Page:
There may be fewer older fathers than there were in the 18th century, but what about older mothers? In this case, our culture is evolving and is selecting for mothers who are able to have successful offspring—who are themselves reproductively fit—into their later years. True, this seems like a predominantly Western phenomenon, but women are having children later and later in life. This can lead to increased stress on the mothers body and it increases the possibility of offspring having chromosomal abnormalities, such as down-syndrome. This can’t mean nothing for our species. This may have some long term effect on our life history, and more specifically, the increment of time that females are reproductively fit. Mothers who have healthy daughters later in life may pass on the trait of being able to have successful offspring later in life. Longevity and reproductive health are, to some extent, heritable. Or perhaps mothers who have daughters later in life may pass on inability or difficulty in having successful offspring. All female babies are born with all of their eggs, perhaps the development and viability of the female fetus’ eggs is affected by the mothers health and age during gestation.

And what about artificial insemination, IVF or assisted hatching? Do we know the long term fitness effects that these novel reproductive practices may have on our species? No, I don’t believe we really do. And I say this with a gentle hand, quite simply, offspring are being born who would otherwise not be. Genes are being passed on to the next generation that would otherwise not be. What is their fitness level, how many successful offspring will they have, and what traits will they then pass on to their own offspring? So, while prezygotic selective pressure may be abated through these new medical practices, I cannot imagine that the subsequent population will not differ in its genetic and physiological landscape.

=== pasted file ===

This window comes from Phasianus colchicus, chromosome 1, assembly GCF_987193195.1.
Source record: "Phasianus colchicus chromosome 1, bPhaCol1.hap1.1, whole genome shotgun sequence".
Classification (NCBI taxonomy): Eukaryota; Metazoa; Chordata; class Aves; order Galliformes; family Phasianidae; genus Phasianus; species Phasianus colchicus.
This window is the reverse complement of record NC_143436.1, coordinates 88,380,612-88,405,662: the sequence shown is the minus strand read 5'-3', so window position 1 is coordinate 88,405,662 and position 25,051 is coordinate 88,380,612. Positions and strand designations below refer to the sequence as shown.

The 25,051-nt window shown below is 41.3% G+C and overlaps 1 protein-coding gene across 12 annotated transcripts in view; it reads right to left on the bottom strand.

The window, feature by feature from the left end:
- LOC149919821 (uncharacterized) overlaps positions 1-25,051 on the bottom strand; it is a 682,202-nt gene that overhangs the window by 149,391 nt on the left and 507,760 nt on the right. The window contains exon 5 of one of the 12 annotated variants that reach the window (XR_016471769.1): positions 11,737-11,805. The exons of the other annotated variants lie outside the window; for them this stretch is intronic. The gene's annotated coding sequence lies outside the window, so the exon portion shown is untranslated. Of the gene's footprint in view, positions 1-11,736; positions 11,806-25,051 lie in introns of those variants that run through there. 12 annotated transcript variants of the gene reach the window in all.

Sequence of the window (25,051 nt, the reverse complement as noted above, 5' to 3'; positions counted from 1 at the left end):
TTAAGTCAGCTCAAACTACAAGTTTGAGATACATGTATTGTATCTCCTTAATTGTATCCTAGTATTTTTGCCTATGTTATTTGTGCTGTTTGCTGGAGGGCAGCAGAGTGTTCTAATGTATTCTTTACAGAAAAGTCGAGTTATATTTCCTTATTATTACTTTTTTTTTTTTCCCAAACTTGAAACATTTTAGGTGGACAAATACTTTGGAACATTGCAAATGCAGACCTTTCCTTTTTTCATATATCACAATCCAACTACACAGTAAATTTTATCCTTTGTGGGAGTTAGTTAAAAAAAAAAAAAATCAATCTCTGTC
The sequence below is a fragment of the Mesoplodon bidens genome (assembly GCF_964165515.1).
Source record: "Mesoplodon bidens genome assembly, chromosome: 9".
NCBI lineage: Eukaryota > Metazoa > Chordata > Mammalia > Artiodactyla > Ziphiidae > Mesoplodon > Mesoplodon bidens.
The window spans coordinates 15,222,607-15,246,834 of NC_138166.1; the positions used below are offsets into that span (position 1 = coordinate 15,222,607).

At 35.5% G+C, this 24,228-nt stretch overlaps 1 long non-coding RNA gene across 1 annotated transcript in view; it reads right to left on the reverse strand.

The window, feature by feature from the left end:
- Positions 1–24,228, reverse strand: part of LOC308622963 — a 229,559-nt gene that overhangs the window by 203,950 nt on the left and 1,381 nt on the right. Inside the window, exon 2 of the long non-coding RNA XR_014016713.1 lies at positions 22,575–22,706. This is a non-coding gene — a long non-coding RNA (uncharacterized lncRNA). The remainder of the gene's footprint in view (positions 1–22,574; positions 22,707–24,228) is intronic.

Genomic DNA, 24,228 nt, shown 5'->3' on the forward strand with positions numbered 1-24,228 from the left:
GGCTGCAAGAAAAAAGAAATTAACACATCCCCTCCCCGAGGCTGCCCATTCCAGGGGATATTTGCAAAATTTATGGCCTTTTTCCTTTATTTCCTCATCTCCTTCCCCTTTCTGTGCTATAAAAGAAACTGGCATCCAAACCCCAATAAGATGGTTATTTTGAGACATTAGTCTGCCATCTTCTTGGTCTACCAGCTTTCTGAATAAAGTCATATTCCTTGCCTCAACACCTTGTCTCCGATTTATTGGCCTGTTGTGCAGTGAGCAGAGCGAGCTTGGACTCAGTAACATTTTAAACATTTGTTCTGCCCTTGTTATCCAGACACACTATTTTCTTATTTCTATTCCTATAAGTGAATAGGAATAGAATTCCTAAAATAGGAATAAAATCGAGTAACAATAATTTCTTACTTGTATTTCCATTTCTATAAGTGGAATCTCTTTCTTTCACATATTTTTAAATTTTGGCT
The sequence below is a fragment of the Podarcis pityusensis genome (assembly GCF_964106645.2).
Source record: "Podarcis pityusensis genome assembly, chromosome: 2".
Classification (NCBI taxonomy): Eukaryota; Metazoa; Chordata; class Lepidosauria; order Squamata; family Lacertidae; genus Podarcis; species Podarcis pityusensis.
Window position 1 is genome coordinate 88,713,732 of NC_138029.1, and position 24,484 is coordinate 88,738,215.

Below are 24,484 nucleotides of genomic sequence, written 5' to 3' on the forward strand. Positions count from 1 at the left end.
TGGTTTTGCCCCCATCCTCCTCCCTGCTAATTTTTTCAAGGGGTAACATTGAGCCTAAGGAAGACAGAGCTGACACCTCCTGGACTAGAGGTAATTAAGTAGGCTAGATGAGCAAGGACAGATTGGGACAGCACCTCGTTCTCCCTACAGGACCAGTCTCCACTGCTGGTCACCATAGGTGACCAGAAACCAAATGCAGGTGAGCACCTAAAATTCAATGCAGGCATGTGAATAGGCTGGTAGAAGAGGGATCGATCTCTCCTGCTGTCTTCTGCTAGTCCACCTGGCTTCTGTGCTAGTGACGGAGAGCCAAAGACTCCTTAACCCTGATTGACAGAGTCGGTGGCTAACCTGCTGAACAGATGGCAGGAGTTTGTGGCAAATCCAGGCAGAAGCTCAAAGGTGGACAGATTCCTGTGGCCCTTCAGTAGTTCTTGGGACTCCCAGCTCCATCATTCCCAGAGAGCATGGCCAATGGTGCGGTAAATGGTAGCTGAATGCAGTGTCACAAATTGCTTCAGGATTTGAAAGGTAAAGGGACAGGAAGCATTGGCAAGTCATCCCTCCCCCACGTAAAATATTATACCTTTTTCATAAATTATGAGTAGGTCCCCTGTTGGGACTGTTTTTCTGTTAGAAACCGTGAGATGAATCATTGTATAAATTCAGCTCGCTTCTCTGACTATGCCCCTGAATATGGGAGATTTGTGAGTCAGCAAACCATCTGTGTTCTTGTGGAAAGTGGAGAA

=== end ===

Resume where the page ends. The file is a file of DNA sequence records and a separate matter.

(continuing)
Evolution is random. Mutation and genetic drift both shape the population’s collective genome in a random manner. This author suggests that the lack of isolated human populations will halt randomness. It is true that genetic drift—or the selection of alleles from one generation to the next based on stochastic sampling—is stronger in smaller populations. But genetic drift is not absent in larger populations. Also—while it may be more rare and less random than we once thought—mutations do continually arise and lead to novel phenotypes that interact with the ever changing environment.

And what about the environment, or large scale climate change? For one thing, global warming can affect the ecological habitat of some parasites, like Plasmodium which causes malaria, and that can affect humans. Microorganisms that lead to diseases that we don’t have inexpensive widespread cures for, are key in the evolution of our species. Individuals who are resistant or less susceptible to disease, because of a random mutation, survive in the population to reproduce, others don’t. The flu virus rapidly mutates every year, so as long as viruses and bacteria are still evolving, we will be too.